On January 7, the President and his vice-president were inducted into office for another four-year tenure.
That was after Parliament had elected a new Speaker, from an opposition party, who is expected to lead the Legislature in building a good working relations with the Executive to ensure a smooth rolling out of good governance and development programmes for the good of the country and its people.
While both ceremonies saw some understandable political excesses, the expectation of most Ghanaians is that both the Parliament and Executive will settle down pronto and ignite the businesses of state.
As far as the law and the people of Ghana are concerned, the clatter before and during the campaign, into the demonstrations, should be left to the dustbins of history so that issues that the Executive tables are conscientiously and professional worked on for critical programmes to roll out for the collective benefit of the people.
In that regard, it is no longer, in the opinion of the Daily Statesman, the issue of who won and who lost and by what margins. It is bread and butter issues that affect our people and the succeeding generations that must now take centre place.
Convention and practice
Already, between the incumbent government and the leading opposition NDC, the convention and tradition has been one of consensus since the 1997 Parliament through 2001, 2009 and 2013 to 2017.
Technically, therefore, a mere change in leadership at the level of the Legislature must not merely mean that the tradition, convention and practices, as dictated by the Constitution, should be relegated to people’s whims and caprices to threaten to colour that noble work environment in the House.
Thank God, our legislators know that their responsibility is first to Ghana and the House, before any other consideration.
So in spite of all the pervading noise, which may be only exciting for the immediate post-election environment, the national duty to sustain our record as one of the fastest growing economies in the world and COVID-19 and best post-COVID-19 performing nation should be imperative.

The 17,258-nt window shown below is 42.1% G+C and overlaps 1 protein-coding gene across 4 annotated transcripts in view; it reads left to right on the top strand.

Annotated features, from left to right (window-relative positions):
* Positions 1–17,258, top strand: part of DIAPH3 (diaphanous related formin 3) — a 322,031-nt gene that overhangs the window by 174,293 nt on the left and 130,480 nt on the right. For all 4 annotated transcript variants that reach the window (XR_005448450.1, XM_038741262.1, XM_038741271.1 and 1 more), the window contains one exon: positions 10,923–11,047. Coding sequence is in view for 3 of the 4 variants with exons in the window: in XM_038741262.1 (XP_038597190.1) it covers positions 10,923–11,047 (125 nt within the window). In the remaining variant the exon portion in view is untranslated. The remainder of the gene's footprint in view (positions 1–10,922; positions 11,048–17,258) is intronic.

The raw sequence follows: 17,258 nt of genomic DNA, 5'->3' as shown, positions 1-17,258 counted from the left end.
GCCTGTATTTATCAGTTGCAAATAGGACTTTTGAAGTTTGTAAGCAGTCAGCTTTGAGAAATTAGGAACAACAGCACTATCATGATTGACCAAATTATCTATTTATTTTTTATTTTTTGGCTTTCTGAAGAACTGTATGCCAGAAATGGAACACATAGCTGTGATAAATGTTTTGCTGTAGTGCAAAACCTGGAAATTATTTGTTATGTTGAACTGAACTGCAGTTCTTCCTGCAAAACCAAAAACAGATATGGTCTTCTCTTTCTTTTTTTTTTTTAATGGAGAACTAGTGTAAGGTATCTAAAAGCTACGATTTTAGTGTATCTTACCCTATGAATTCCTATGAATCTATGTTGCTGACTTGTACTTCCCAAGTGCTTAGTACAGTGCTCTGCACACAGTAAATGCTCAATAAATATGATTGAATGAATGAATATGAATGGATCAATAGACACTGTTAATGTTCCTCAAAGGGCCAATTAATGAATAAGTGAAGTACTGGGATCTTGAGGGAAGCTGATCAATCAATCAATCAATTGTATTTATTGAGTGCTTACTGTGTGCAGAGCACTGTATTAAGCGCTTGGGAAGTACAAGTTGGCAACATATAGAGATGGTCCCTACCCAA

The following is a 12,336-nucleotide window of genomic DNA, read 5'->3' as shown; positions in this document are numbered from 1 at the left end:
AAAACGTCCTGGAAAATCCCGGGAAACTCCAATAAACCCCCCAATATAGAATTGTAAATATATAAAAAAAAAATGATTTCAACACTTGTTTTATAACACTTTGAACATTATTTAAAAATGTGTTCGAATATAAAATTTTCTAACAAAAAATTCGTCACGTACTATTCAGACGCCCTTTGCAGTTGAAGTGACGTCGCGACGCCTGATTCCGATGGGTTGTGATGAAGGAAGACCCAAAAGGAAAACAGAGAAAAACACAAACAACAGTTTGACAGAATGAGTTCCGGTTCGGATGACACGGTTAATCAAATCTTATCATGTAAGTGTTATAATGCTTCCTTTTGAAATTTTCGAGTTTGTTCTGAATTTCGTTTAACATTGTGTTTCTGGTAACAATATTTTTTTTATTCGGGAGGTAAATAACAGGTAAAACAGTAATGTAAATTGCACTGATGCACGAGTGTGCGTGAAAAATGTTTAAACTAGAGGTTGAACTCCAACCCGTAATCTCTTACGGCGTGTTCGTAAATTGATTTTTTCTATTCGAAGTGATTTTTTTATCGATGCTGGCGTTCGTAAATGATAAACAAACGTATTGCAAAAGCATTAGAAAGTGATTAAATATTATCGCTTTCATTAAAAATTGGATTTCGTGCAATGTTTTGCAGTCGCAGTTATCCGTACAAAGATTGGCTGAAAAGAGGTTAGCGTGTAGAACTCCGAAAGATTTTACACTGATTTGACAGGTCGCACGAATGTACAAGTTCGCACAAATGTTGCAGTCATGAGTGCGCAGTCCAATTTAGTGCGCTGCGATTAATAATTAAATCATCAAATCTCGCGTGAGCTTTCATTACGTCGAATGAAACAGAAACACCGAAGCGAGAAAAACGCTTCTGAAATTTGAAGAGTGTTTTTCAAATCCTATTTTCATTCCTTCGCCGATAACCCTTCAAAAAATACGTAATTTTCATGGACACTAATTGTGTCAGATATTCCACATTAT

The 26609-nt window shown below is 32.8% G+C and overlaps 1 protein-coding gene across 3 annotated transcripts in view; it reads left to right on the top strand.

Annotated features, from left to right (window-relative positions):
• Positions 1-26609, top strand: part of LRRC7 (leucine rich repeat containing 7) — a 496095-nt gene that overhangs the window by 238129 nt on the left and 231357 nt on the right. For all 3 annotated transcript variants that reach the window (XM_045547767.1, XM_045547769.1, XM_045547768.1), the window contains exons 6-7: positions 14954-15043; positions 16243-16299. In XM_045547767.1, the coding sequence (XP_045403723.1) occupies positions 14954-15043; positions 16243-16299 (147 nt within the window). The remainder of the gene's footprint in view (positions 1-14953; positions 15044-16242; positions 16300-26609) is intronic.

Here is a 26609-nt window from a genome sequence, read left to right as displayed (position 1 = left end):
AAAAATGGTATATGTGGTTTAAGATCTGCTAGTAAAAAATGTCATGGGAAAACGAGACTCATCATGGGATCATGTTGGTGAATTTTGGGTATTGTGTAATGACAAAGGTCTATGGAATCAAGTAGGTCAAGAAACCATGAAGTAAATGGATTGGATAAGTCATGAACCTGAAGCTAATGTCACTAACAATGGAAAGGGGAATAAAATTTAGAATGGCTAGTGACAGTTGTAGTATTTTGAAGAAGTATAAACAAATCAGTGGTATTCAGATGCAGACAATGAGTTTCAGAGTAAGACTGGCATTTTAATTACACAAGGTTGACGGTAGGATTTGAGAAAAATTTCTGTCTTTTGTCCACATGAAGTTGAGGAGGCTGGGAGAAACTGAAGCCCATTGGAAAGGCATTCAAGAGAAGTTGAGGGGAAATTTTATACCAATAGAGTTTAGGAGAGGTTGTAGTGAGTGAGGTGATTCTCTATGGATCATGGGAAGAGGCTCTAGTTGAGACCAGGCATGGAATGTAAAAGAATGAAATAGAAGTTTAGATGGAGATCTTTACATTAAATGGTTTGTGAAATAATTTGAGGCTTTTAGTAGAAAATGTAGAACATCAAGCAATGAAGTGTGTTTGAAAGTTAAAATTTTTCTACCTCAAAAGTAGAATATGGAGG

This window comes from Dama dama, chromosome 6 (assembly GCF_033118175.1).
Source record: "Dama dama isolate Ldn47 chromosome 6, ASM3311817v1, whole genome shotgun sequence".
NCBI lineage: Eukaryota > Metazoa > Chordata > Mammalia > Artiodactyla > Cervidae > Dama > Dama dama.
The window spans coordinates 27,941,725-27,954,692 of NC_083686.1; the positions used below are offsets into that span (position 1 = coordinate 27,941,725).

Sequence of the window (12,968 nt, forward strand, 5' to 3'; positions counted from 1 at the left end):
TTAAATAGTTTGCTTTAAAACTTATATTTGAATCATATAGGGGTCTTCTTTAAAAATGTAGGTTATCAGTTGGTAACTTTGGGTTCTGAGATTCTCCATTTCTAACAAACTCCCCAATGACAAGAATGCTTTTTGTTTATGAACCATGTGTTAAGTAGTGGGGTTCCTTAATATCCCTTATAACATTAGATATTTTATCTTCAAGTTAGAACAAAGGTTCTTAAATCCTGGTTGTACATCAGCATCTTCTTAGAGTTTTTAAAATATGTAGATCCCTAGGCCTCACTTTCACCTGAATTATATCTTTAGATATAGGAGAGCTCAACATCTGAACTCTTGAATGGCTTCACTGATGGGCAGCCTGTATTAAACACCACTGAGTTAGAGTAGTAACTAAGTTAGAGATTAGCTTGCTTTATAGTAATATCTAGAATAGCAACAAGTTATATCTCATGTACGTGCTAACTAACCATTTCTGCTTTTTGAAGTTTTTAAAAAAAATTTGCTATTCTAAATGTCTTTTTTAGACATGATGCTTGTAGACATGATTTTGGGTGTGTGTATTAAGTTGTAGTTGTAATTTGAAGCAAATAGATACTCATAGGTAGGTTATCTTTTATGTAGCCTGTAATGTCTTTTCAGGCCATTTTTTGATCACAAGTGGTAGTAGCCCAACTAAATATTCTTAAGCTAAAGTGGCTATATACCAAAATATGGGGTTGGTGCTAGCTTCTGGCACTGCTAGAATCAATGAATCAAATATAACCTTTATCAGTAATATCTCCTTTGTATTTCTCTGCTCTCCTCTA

Shared benefits, mutual interests
That responsibility on the part of the two leading political parties is necessary because Parliament, which partnered the Executive to attain those feats, did not float political colours in supporting government to succeed in the rolling out of the several initiatives in job creation, education and heath as well as agriculture and industrialisation, among others.
That is why the Daily Statesman believes that, despite the politics surrounding the last elections and victory parties, we must all as citizens, particularly our MPs, dust up and put shoulders to the wheel in pursuit of our collective national agenda for development for our citizens.
That duty is critical in the light of the threat posed by the second wave of the COVID-19 pandemic, which frustrated economic growth globally and set nations, including the giant economies of Europe and the Asian Tigers, back in terms of progress and economic growth.
The realities confronting us now is that funding of the Free SHS programme, for example, sustaining agriculture and expanding the National Health Insurance Scheme will be looked at, perhaps, more inclusively, without envy and political convenience and colour – with Ghana and Ghanaians, not the NDC or NPP, benefiting.
Additionally, we may continue monitoring the banks to perform better under the existing Bank of Ghana financial regulations, without any political party taking the blame for mishaps that have been purely blameable on greedy customers and bank directors than government, which only came in to correct the situation and align operations for the mutual benefit of customers and players in the delicate, but strategic industry.